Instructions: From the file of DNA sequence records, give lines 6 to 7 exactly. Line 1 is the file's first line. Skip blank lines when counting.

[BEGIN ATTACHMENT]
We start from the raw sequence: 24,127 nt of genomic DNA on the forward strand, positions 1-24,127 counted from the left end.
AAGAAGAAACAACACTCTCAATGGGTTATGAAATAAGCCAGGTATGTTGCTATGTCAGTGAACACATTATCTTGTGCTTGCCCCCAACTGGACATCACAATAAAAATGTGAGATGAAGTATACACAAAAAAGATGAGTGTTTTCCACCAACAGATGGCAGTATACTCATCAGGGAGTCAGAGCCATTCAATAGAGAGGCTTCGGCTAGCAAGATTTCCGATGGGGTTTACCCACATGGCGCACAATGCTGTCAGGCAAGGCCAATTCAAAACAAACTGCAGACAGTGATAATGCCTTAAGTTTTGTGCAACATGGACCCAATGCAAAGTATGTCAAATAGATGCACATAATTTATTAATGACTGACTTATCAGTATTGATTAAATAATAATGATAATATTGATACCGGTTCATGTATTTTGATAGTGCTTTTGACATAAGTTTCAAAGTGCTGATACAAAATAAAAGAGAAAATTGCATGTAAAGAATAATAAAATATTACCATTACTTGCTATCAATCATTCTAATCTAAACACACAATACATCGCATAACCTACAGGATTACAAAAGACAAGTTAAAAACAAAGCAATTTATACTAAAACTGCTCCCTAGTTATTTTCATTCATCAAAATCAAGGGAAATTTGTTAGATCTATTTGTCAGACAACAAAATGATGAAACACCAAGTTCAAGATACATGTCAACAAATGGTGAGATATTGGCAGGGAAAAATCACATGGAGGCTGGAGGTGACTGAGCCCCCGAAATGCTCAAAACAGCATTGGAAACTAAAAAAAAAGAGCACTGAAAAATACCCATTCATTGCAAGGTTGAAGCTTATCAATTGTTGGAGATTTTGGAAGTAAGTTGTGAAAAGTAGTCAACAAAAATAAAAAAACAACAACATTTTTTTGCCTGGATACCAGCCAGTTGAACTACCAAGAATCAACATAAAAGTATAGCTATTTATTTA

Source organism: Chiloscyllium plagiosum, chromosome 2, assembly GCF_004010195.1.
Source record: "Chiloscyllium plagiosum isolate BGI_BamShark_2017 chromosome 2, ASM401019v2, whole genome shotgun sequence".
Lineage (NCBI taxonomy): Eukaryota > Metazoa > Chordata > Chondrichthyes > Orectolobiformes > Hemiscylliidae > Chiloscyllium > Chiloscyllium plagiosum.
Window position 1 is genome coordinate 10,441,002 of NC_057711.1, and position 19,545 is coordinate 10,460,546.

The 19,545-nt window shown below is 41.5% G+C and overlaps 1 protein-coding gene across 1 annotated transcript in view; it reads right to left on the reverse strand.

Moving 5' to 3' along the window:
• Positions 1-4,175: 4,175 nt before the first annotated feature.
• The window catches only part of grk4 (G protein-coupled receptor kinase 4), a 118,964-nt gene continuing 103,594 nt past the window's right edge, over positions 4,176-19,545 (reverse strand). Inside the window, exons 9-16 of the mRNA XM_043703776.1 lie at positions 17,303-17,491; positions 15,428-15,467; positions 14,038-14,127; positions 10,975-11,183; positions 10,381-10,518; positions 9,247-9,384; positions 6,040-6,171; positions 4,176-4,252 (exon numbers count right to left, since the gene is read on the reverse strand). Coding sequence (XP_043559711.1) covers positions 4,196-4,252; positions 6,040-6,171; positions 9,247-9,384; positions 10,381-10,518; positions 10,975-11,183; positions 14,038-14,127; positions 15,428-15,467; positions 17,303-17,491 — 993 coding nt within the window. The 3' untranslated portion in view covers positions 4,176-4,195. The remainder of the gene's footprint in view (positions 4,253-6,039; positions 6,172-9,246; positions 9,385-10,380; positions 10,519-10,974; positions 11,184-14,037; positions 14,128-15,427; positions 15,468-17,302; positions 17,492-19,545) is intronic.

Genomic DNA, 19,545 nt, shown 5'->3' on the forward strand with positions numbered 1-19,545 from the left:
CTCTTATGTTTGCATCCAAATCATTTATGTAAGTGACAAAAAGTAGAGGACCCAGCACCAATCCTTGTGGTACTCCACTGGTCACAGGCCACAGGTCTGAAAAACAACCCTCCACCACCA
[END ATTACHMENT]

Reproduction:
Window position 1 is genome coordinate 10,441,002 of NC_057711.1, and position 19,545 is coordinate 10,460,546.

The 19,545-nt window shown below is 41.5% G+C and overlaps 1 protein-coding gene across 1 annotated transcript in view; it reads right to left on the reverse strand.